The editor and any editorial staff must not disclose any information about a submitted manuscript to anyone other than the corresponding author, reviewers, potential reviewers, other editorial advisers, and the publisher, as appropriate.
Disclosure and conflicts of interest
Unpublished materials disclosed in a submitted manuscript must not be used in an editor's own research without the express written consent of the author. Privileged information or ideas obtained through peer review must be kept confidential and not used for personal advantage. Editors should recuse themselves (i.e. should ask a co-editor, associate editor or other members of the editorial board instead to review and consider) from considering manuscripts in which they have conflicts of interest resulting from competitive, collaborative, or other relationships or connections with any of the authors, companies, or (possibly) institutions connected to the papers. Editors should require all contributors to disclose relevant competing interests and publish corrections if competing interests are revealed after publication. If needed, other appropriate action should be taken, such as the publication of a retraction or expression of concern. It should be ensured that the peer-review process for sponsored supplements is the same as that used for the main journal. Items in sponsored supplements should be accepted solely on the basis of academic merit and interest to readers and not be influenced by commercial considerations. Non-peer reviewed sections of their journal should be clearly identified.
Involvement and cooperation in investigations
An editor should take reasonably responsive measures when ethical complaints have been presented concerning a submitted manuscript or published paper, in conjunction with the publisher (or society). Such measures will generally include contacting the author of the manuscript or paper and giving due consideration to the respective complaint or claims made but may also include further communications to the relevant institutions and research bodies, and if the complaint is upheld, the publication of a correction, retraction, expression of concern, or other note, as may be relevant. Every reported act of unethical publishing behaviour must be looked into, even if it is discovered years after publication. For editors who require details on recommended actions for particular types of ethics complaints, please consult our Publishing Ethics Resource Kit (PERK)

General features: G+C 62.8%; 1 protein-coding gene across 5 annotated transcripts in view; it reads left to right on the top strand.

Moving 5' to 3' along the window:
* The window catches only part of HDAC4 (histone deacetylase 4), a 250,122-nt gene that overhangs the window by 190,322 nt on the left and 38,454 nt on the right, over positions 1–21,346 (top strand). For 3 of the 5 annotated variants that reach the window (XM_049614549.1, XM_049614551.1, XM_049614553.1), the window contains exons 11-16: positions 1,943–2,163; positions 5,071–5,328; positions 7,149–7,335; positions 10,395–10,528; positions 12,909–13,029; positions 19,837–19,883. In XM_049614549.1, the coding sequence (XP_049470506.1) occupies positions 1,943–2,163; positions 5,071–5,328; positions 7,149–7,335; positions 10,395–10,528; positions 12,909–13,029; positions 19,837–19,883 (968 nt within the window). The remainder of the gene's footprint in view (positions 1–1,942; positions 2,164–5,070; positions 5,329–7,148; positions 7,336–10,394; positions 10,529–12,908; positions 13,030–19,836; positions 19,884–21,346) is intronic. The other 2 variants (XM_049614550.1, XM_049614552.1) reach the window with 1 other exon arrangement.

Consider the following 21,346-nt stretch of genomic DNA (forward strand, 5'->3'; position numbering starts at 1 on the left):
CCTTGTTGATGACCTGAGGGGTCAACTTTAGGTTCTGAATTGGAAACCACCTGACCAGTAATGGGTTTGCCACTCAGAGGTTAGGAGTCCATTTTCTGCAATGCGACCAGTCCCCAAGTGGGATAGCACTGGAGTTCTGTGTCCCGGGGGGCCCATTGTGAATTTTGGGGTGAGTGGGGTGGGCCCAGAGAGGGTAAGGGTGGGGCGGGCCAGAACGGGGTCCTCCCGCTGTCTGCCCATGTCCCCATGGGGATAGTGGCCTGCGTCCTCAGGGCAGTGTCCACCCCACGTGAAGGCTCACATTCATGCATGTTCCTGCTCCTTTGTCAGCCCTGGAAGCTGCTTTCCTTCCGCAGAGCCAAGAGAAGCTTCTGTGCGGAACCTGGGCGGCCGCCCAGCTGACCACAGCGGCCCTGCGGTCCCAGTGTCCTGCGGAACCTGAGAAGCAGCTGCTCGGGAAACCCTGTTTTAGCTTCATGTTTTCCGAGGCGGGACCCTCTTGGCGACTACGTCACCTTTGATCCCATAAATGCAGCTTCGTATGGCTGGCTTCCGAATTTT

Duties of reviewers
Contribution to editorial decisions
Peer review assists the editor in making editorial decisions and through editorial communications with the author may also assist the author in improving the paper. Peer review is an essential component of formal scholarly communication and lies at the heart of the scientific method. JEI shares the view of many that all scholars who wish to contribute to publications have an obligation to do their fair share of reviewing.
Any selected referee who feels unqualified to review the research reported in a manuscript or knows that its prompt review will be impossible should notify the editor and excuse himself from the review process.
Any manuscripts received for review must be treated as confidential documents. They must not be shown to or discussed with others except as authorized by the editor.
Standards of objectivity
Reviews should be conducted objectively. Personal criticism of the author is inappropriate. Referees should express their views clearly with supporting arguments.
Acknowledgement of sources
Reviewers should identify relevant published work that has not been cited by the authors. Any statement that an observation, derivation, or argument had been previously reported should be accompanied by the relevant citation. A reviewer should also call to the editor's attention any substantial similarity or overlap between the manuscript under consideration and any other published paper of which they have personal knowledge.
Disclosure and conflict of interest
Unpublished materials disclosed in a submitted manuscript must not be used in a reviewer's own research without the express written consent of the author. Privileged information or ideas obtained through peer review must be kept confidential and not used for personal advantage. Reviewers should not consider manuscripts in which they have conflicts of interest resulting from competitive, collaborative, or other relationships or connections with any of the authors, companies, or institutions connected to the papers.
Authors and contributors are required to properly cite and quote sources of literature that they use in their research articles. Plagiarism may be manifested in a variety of ways such as using another's paper as the authorâ€™s own paper, intentional or unintentional copying or paraphrasing parts of another's paper without citation, claiming results from research conducted by others.
In order to minimize the reception and mainly the publication of plagiarized papers, JEI will check all submitted articles for plagiarism using Turnitin software.